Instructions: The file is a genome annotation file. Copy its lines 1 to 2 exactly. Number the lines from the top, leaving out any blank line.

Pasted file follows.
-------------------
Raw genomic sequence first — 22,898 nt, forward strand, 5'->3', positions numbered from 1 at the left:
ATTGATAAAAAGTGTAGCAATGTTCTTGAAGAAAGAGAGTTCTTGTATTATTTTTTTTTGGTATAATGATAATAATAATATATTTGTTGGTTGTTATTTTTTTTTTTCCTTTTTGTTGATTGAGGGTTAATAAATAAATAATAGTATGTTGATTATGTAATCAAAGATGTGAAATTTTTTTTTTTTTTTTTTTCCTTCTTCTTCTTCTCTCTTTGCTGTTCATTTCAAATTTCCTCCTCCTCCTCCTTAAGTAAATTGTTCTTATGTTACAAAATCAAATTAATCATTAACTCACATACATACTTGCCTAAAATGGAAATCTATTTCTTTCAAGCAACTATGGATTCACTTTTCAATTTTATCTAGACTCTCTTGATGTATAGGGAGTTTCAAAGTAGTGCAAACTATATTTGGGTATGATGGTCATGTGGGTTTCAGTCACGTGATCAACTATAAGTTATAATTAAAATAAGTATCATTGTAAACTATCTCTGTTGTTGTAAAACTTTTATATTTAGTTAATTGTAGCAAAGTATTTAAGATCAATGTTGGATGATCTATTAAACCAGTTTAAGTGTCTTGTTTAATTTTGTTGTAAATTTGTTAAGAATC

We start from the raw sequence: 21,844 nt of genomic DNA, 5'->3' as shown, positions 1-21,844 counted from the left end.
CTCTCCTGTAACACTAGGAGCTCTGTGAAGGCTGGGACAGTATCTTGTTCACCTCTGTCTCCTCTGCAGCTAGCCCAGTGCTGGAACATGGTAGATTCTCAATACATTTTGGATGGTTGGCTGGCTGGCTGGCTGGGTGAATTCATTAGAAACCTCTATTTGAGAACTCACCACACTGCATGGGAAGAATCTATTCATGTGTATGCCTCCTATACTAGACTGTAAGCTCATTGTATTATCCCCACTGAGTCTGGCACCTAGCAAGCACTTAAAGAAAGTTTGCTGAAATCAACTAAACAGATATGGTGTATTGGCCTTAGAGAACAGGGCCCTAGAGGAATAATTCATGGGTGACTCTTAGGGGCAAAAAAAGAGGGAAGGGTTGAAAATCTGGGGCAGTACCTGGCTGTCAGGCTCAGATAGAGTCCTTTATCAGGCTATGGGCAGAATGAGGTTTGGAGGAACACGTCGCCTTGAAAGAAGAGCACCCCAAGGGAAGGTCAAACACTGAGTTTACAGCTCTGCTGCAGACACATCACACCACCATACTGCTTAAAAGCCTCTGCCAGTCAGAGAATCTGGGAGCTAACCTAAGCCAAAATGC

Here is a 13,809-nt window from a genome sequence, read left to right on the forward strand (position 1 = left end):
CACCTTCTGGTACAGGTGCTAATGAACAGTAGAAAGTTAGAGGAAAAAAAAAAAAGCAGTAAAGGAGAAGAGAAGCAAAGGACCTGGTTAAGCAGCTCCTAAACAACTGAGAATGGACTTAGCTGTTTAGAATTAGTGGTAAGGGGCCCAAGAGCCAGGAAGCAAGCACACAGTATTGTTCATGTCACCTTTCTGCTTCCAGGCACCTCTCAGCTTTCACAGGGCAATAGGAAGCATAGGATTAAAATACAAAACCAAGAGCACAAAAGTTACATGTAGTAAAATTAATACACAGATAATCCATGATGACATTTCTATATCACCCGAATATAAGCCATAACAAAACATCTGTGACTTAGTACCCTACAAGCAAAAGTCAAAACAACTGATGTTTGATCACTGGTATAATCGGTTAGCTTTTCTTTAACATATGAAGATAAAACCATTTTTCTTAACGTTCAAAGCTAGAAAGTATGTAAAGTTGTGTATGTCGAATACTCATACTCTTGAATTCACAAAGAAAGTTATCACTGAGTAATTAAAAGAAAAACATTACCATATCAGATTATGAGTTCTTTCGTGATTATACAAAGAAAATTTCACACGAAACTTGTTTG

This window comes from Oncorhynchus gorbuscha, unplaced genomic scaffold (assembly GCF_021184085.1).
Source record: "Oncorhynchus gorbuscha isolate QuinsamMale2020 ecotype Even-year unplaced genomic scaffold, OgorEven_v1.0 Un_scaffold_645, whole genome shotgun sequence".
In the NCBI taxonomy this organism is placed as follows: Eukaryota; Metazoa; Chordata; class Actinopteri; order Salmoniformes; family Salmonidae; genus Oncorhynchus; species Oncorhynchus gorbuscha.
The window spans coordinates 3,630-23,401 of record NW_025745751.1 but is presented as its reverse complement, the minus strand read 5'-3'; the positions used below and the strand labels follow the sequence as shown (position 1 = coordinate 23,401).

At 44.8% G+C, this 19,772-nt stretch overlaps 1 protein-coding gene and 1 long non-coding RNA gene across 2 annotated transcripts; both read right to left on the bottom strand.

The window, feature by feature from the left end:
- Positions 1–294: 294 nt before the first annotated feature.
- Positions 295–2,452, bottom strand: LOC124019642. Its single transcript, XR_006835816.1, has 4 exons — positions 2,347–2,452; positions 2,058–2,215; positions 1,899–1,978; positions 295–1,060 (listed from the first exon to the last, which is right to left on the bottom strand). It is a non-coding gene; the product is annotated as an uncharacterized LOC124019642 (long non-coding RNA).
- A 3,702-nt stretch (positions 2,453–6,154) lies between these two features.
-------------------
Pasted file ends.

Raw genomic sequence first — 22,898 nt, forward strand, 5'->3', positions numbered from 1 at the left:
ATTGATAAAAAGTGTAGCAATGTTCTTGAAGAAAGAGAGTTCTTGTATTATTTTTTTTTGGTATAATGATAATAATAATATATTTGTTGGTTGTTATTTTTTTTTTTCCTTTTTGTTGATTGAGGGTTAATAAATAAATAATAGTATGTTGATTATGTAATCAAAGATGTGAAATTTTTTTTTTTTTTTTTTTCCTTCTTCTTCTTCTCTCTTTGCTGTTCATTTCAAATTTCCTCCTCCTCCTCCTTAAGTAAATTGTTCTTATGTTACAAAATCAAATTAATCATTAACTCACATACATACTTGCCTAAAATGGAAATCTATTTCTTTCAAGCAACTATGGATTCACTTTTCAATTTTATCTAGACTCTCTTGATGTATAGGGAGTTTCAAAGTAGTGCAAACTATATTTGGGTATGATGGTCATGTGGGTTTCAGTCACGTGATCAACTATAAGTTATAATTAAAATAAGTATCATTGTAAACTATCTCTGTTGTTGTAAAACTTTTATATTTAGTTAATTGTAGCAAAGTATTTAAGATCAATGTTGGATGATCTATTAAACCAGTTTAAGTGTCTTGTTTAATTTTGTTGTAAATTTGTTAAGAATC